LONDON Scientists at Tel Aviv University have developed and patented a nanobattery technology for fast charge/discharge batteries that they claim could provide an alternative source of power for mobile devices while eliminating fire hazards associated with current lithium-based batteries.
The university’s technology transfer arm, Ramot, is actively seeking industrial partners to license and commercialize the nanobattery technology.
It was developed by research teams led by Menachem Nathan, a professor at the university's Fleischmann Faculty of Engineering and by professors Emanuel Peled and Dina Golodnitsky of the School of Chemistry. The device includes about 30,000 miniature batteries on an area as small as 1 cm2 connected in parallel.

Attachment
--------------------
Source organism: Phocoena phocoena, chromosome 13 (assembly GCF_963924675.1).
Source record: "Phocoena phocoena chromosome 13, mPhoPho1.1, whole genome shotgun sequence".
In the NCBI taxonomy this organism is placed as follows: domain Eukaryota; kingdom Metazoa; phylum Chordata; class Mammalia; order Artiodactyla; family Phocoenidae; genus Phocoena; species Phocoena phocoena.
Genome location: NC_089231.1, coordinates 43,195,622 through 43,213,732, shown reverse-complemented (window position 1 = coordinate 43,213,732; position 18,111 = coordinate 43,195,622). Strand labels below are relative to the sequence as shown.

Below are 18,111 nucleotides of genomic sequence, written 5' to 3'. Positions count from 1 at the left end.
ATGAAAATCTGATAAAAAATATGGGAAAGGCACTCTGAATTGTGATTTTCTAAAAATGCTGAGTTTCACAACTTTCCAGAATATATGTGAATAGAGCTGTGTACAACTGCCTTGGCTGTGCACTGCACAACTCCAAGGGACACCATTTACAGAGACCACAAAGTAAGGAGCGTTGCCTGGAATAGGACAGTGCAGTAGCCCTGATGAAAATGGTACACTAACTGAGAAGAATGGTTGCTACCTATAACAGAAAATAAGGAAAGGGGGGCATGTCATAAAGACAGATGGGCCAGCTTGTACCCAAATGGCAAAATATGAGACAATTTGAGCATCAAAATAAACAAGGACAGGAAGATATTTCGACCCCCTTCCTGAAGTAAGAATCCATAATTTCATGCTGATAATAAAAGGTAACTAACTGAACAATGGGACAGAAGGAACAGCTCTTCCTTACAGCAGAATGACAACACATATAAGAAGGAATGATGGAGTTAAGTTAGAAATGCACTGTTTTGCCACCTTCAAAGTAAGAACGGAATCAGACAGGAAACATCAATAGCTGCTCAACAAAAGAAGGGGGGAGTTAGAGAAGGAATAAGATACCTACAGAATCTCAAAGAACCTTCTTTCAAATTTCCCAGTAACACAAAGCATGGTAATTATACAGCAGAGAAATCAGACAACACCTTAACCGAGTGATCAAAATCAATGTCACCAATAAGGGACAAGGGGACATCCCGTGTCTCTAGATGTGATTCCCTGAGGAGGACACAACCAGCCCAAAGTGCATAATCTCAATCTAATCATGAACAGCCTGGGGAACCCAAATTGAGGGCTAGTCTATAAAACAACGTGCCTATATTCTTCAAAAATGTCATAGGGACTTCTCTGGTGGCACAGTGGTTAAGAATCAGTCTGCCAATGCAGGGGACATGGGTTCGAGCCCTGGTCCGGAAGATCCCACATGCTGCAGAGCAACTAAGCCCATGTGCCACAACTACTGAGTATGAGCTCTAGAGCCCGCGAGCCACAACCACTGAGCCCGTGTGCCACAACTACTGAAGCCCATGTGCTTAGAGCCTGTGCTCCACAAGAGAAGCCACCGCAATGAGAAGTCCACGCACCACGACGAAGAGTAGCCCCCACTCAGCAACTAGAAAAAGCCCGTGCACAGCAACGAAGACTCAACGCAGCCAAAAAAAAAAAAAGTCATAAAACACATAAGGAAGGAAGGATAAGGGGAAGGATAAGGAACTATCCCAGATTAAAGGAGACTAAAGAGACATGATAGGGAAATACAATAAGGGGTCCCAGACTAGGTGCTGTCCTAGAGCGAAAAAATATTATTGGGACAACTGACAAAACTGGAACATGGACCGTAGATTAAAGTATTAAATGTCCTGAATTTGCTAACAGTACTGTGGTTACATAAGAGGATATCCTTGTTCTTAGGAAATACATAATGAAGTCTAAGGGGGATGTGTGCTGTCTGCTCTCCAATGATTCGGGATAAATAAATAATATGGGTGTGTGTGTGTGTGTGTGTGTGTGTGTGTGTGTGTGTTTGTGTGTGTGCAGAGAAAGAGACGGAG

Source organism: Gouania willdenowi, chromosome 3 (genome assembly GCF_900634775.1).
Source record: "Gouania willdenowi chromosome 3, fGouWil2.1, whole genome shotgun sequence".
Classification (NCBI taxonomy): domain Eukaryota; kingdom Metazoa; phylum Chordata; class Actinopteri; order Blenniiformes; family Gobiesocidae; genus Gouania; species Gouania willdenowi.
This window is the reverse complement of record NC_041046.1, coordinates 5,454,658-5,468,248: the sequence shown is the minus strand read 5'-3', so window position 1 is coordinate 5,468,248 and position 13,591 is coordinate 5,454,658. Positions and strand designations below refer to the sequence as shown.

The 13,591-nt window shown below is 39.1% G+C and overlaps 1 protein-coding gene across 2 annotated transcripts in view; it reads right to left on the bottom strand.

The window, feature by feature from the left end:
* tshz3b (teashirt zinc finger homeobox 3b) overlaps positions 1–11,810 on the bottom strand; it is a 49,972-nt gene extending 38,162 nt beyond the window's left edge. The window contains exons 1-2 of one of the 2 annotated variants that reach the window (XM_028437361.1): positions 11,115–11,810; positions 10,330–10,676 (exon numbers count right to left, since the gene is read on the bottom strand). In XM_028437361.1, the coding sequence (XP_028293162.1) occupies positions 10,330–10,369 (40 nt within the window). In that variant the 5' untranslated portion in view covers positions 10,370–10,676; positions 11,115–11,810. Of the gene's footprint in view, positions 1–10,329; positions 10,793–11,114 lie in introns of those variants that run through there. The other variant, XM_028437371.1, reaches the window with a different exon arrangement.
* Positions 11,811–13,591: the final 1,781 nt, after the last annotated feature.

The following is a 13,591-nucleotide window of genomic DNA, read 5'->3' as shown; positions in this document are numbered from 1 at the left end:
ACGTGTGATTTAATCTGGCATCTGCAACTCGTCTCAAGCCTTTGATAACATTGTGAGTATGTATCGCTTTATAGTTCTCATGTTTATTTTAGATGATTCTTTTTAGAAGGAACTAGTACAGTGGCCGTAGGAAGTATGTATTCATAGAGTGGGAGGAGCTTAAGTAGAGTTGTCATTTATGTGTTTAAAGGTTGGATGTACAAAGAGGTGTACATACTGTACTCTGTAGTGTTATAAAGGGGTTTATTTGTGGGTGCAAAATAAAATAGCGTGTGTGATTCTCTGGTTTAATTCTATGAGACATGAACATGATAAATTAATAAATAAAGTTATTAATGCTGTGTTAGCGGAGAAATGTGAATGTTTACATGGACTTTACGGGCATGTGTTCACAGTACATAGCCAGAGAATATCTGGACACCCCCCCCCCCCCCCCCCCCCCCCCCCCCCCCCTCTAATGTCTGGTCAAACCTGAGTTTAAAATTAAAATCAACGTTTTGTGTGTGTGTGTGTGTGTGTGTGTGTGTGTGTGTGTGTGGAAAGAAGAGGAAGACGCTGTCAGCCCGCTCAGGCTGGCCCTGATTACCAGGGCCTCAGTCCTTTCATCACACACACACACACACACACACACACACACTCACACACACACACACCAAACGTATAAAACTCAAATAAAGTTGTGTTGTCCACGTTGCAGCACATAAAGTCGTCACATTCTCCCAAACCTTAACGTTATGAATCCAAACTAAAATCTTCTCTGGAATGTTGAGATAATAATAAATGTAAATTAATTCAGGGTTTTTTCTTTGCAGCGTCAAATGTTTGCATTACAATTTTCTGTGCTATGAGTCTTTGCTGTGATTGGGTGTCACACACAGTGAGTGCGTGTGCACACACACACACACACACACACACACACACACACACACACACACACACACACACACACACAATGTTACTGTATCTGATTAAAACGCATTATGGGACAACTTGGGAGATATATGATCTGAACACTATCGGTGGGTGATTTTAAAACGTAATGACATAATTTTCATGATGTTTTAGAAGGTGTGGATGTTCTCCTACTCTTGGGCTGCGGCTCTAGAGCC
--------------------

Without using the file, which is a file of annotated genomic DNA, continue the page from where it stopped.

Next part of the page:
This architecture is said to provide high electrical power output without the risk of overheating, a major cause of flammability in laptop computer and other mobile batteries.
The design combines low internal resistance characteristics of thin-film batteries with the high capacity of regular chargeable lithium-ion batteries. Using proprietary coating technologies, tens of thousands of miniature lithium batteries were laid out in parallel within a 0.5-mm-thick nonconducting substrate.
Substrate volume was used to increase charge capacity per footprint, as high as 10mAh/cm2, or more than 80 times higher than similar cathode thickness planar thin-film batteries. The assemblies were tested in the lab for hundreds of charge/discharge cycles without loss of capacity and stability, the researchers said.
Lithium-ion batteries operated at high temperatures can pose a fire hazard. The researchers suggested that nanobatteries can reduce fire hazards.
Dell Inc. recalled millions of its Sony-made lithium-ion batteries used in laptop PCs, saying they could overheat, posing a fire risk.